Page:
Back in 2004, Arizona voters passed Proposition 200, which required people in the state to produce proof of citizenship in order to vote and use public services. Two years later, PFAW Foundation joined voting rights supporters in filing suit against its voting-related provisions. In 2010, a three-judge panel of the Ninth Circuit struck down the law’s requirement that voters provide proof of citizenship, but upheld its voter ID provisions. In April of this year, the full Ninth Circuit ruled the same.
Last week, the US Supreme Court refused to continue a stay of the Ninth Circuit’s decision, which had previously been granted by Justice Kennedy at the request of Arizona Attorney General Tom Horne. Horne had sought to keep the citizenship provisions in place pending appeal.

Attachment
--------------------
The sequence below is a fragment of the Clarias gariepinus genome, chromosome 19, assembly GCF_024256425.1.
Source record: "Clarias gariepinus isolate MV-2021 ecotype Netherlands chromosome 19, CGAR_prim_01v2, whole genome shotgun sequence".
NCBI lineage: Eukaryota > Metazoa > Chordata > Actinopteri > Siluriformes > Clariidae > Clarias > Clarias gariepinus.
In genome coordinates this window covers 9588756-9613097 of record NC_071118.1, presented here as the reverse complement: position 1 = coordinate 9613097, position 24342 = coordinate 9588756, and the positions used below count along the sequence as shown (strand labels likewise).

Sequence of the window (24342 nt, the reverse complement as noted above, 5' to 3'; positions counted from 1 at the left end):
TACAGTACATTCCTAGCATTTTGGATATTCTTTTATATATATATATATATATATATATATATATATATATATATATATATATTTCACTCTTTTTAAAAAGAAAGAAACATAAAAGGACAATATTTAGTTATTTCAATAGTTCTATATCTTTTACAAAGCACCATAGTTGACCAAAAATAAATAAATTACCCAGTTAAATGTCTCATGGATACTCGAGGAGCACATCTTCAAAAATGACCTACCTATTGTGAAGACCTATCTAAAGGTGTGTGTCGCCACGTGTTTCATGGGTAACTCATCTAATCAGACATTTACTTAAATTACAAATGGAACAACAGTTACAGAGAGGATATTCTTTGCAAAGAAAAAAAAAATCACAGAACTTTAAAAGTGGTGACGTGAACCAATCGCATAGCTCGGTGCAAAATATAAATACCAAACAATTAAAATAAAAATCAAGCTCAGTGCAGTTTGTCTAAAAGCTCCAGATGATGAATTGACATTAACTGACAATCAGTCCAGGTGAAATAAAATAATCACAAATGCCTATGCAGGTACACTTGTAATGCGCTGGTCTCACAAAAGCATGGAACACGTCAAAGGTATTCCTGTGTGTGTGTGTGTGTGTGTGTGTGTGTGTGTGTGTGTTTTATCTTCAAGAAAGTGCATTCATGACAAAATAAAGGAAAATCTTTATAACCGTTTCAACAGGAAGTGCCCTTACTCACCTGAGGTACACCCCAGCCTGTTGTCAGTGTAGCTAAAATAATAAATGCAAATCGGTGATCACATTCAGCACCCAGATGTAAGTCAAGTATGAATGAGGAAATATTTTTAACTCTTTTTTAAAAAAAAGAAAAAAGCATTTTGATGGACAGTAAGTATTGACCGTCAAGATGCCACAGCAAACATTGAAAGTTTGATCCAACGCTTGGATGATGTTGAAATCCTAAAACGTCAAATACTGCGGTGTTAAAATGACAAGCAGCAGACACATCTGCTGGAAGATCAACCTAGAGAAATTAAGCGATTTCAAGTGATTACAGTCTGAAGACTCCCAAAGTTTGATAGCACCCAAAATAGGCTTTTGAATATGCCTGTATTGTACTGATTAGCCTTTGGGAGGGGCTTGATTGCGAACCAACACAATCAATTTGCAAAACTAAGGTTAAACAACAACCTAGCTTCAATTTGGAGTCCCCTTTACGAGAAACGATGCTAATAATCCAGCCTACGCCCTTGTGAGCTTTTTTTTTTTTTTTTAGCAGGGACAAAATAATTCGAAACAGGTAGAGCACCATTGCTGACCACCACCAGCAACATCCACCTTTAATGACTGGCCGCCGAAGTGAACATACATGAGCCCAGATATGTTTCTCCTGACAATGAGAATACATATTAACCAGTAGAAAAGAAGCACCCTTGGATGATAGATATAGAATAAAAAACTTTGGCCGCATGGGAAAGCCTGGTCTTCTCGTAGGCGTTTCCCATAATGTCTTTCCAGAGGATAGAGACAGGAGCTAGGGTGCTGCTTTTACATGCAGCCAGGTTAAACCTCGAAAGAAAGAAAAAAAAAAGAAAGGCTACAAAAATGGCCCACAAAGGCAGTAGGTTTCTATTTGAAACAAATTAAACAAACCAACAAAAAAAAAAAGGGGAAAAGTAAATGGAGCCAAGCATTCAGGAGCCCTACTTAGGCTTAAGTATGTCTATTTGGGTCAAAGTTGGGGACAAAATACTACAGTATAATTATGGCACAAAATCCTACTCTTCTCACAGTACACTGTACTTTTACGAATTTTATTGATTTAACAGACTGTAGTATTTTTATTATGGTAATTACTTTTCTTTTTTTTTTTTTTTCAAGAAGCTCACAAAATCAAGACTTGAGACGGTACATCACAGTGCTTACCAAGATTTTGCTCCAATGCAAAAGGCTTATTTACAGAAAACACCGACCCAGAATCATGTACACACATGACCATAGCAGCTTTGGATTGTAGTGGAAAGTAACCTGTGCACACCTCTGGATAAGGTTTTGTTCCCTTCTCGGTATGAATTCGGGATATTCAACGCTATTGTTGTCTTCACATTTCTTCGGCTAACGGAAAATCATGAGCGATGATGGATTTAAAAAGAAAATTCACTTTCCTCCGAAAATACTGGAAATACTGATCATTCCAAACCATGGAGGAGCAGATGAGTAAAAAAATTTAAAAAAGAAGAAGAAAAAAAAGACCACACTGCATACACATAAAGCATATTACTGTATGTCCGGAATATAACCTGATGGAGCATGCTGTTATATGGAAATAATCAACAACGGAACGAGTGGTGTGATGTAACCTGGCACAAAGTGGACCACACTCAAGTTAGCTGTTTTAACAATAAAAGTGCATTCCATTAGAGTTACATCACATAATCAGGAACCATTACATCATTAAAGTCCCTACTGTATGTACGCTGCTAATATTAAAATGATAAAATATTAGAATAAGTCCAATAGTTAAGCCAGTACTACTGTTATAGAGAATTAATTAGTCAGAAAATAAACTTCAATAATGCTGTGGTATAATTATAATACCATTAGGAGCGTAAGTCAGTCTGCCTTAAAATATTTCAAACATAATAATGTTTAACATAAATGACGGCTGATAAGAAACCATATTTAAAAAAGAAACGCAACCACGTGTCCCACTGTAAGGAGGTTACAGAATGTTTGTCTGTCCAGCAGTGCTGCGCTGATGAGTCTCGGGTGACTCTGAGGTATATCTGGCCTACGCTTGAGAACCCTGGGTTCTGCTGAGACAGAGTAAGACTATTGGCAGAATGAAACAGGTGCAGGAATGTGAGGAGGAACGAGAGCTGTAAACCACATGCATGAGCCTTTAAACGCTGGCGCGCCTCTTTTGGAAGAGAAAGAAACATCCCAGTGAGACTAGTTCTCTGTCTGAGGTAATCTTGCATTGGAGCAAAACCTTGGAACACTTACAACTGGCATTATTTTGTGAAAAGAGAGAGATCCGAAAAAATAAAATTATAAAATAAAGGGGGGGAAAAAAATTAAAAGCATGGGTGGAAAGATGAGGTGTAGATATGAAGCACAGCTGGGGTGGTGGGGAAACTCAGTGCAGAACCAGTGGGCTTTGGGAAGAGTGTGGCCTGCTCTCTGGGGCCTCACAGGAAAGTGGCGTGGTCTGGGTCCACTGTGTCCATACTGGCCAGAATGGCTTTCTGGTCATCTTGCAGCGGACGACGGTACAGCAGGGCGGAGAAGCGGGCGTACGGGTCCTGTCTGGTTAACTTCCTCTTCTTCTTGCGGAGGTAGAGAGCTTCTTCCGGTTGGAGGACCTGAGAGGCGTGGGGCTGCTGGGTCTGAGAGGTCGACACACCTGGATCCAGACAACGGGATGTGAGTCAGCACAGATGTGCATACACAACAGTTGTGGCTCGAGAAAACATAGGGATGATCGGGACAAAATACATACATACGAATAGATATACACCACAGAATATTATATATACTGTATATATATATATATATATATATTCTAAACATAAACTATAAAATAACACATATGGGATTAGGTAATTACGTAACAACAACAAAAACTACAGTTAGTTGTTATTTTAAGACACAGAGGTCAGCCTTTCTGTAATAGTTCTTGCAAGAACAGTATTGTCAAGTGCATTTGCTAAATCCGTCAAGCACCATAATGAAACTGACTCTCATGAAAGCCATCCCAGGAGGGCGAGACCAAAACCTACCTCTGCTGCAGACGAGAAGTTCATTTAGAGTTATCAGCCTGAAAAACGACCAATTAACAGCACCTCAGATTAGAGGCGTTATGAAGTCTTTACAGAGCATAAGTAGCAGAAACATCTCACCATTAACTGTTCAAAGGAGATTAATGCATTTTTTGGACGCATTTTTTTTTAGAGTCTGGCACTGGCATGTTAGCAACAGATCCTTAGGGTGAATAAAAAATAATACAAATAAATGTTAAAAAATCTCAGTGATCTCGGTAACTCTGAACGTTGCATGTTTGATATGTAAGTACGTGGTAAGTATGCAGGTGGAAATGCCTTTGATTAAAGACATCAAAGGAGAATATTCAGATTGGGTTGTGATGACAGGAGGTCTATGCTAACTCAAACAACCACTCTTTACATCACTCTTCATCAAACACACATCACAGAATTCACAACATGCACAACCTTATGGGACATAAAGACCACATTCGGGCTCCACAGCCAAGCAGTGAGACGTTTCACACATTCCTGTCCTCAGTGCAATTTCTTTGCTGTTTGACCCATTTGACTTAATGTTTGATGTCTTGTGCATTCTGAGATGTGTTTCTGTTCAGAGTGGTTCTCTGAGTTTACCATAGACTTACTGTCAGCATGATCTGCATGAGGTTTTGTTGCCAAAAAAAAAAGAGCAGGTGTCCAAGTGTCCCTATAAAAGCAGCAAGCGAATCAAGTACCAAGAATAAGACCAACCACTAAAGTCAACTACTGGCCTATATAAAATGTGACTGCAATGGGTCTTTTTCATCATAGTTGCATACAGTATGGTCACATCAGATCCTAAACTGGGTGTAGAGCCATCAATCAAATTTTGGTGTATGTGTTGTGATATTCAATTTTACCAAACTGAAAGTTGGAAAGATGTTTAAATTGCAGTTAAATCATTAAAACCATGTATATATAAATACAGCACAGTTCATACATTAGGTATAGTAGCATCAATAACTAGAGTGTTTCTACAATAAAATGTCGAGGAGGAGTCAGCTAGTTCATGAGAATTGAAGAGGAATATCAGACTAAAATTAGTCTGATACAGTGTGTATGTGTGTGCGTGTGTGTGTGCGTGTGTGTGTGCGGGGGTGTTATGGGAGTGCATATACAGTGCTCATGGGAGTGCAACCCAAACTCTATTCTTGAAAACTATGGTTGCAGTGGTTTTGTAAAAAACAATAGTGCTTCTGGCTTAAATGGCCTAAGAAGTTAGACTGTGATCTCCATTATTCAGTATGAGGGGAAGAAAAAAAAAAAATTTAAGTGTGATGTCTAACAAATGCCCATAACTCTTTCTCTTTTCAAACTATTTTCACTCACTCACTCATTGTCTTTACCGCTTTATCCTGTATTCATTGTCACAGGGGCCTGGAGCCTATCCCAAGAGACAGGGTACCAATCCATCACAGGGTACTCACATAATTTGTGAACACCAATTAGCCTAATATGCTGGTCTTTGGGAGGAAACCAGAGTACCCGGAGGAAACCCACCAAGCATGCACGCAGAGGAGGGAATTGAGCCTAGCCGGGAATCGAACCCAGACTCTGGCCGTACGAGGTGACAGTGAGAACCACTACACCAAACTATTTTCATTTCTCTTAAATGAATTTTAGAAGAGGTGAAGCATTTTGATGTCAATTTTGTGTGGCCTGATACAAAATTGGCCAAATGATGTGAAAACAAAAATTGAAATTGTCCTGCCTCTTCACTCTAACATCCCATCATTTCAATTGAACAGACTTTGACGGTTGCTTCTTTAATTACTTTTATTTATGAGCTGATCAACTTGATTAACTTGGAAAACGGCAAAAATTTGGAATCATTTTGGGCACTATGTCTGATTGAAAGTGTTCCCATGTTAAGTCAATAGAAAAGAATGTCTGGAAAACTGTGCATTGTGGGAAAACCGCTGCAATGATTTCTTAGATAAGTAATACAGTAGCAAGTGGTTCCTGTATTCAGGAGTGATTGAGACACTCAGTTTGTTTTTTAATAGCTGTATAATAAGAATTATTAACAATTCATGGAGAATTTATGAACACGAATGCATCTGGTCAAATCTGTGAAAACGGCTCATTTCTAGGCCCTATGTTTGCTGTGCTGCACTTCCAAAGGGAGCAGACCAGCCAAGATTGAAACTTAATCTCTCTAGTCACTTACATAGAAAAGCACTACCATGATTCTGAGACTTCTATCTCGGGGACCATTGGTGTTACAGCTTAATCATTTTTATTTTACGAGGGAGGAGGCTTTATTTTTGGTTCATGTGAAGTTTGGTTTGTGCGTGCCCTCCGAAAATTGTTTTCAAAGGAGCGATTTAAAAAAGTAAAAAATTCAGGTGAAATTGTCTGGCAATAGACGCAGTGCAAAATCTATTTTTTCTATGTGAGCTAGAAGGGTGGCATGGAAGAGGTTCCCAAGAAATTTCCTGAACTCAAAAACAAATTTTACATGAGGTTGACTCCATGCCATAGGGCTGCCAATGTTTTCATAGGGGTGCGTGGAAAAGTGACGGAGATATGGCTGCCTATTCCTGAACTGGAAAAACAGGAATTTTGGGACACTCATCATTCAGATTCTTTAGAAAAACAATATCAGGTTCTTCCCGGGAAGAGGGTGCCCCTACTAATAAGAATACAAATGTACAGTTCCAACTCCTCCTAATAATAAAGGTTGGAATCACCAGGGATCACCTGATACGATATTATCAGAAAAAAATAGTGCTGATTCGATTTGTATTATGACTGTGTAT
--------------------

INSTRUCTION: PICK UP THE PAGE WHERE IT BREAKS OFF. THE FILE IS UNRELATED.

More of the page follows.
Following the SCOTUS decision, Horne now contends that "Right now almost everybody uses the state form. We can’t ask for identification on the federal form, but we can on the state form." But Jon Greenbaum, Chief Counsel and Senior Deputy Director with the Lawyers’ Committee for Civil Rights Under Law, says that the Ninth Circuit’s ruling means that the proof of citizenship requirement should no longer be applied, regardless of which registration form is used. He noted, "In a presidential election year it’s particularly significant."
Even if the Supreme Court eventually agrees to hear Arizona’s appeal, any decision on the merits of the case would come down after Election Day. So the Ninth Circuit’s opinion goes into effect, and proof of citizenship will not be required in Arizona for the November election.
Also known as the Taxpayer Citizen Protection Act, Proposition 200 remains the ALEC model for voter ID and proof of citizenship nationwide. Compared side-by-side, you can see that the two measures are virtually identical.
For more information on voting rights, check out The Right to Vote under Attack: The Campaign to Keep Millions of Americans from the Ballot Box, a Right Wing Watch: In Focus report by PFAW Foundation.